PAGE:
Ponsford points out telling details in the frieze.
"Some of these have got northern attitudes in them," he said, chuckling.
A close look reveals a Union soldier brazenly loading his rifle with his back to the advancing Confederates, as if taunting the enemy.
On one side of the monument is a bronze plaque of the Michigan state seal, larger than a dinner plate. On the other side, two holes remain where the loose the fixture that once was there has been pried loose.
He finds the monuments in various states, some even discolored from dog urine. Most often the monuments have a simple green patina over the bronze and acid-wash markings on the stone from bleeding metal.
His team sets about micro-blasting away the century's worth of accumulated corrosion.
When the work is done, the bronze plaques shine like a new penny, much as they would have when first out of the foundry.
But they can't be left that way, exposed like a man's face after a morning shave.
Ponsford and his men heat the metal with a blowtorch, put on an anti-oxidation chemical and then apply a conservation wax, giving the bronze a protective layer the color of dark chocolate.
The materials used for these monuments -- granite and bronze -- do well if cared for. Despite a lack of true maintenance for most of the past 100 years or more, they've weathered time well, Ponsford said.
In 2013, Ponsford's team cleaned and repaired 52 monuments at a cost of $56,750, according to park records. This year his team is scheduled to clean 160 for $89,500.
That will leave about 500 more to go, said Szyjkowski.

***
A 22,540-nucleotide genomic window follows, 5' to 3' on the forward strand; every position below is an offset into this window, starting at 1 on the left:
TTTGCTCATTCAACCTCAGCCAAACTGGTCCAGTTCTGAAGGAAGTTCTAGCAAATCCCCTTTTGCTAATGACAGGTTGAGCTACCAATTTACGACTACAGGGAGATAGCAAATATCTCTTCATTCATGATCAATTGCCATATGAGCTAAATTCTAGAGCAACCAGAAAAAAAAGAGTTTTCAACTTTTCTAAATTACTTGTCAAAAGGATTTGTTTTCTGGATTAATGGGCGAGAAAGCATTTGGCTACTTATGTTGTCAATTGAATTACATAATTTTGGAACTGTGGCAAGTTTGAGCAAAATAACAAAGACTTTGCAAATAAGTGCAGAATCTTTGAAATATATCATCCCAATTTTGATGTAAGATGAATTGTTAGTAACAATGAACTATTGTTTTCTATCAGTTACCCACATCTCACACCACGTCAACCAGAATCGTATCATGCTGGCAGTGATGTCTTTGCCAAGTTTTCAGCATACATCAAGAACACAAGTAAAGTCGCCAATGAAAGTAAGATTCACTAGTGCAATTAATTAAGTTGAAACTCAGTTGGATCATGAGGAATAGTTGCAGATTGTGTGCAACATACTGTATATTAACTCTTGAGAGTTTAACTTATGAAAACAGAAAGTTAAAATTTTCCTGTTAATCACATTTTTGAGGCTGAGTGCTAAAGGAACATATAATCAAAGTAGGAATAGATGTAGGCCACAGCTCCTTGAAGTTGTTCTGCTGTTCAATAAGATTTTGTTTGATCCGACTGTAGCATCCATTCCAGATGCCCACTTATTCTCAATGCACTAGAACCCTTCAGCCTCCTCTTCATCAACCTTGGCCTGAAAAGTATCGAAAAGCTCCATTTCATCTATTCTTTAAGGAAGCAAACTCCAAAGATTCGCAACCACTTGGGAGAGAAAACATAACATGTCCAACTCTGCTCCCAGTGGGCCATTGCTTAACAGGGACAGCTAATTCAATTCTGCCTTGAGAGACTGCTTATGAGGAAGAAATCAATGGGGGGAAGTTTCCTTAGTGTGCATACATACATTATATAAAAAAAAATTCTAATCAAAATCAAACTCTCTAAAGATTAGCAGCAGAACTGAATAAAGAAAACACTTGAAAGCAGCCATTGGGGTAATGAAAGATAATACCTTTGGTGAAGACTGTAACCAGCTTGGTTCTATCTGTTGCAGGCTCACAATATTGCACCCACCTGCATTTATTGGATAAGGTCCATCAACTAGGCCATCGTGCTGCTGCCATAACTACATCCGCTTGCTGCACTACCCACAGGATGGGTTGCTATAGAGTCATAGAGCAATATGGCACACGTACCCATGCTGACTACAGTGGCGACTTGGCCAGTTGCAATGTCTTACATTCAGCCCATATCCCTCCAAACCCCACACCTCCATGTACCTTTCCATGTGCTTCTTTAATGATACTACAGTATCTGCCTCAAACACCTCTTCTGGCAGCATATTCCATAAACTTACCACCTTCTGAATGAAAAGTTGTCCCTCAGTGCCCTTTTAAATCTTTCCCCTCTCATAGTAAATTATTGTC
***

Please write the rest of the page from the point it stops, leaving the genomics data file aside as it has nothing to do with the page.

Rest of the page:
Once they're all cleaned, he hopes a regular cleaning cycle can be instituted that will assure the monuments are around for centuries more.
Ponsford's work varies from an hour on a small piece to daylong efforts on larger monuments.
The cleaning is a job, but Ponsford digs into the history, too. He wrote a poem about the monuments, and quotes this line:
"These statues more than bronze and stone, they're bought with blood by boys from home."
And of all the projects he has worked on, the rare, the treasured and the historic, he finds special value in his work at Chickamauga.
Standing in these wooded areas, surrounded by history and hearing birds chirp and seeing the occasional deer pass by makes this work some of his most favorite, he said.
At a monument for Col. Emerson Opdyke, Ponsford looks out over the Yankee stronghold known as Snodgrass Hill, where more than a thousand men were killed or wounded within hours, while an assistant fires the bronze with the propane torch and two other workers spray away at a nearby monument.
He mused, somewhat in awe, at what it must have been like in 1863.
"Just think, standing up here watching the Confederates come up that hill ..."
Contact staff writer Todd South at email@example.com or 423-757-6347. Follow him on Twitter@tsouthCTFP.
Todd South covers courts, poverty, technology, military and veterans for the Times Free Press. He has worked at the paper since 2008 and previously covered crime and safety in Southeast Tennessee and North Georgia. Todd’s hometown is Dodge City, Kan. He served five years in the U.S. Marine Corps and deployed to Iraq before returning to school for his journalism degree from the University of Georgia. Todd previously worked at the Anniston (Ala.) Star. Contact ...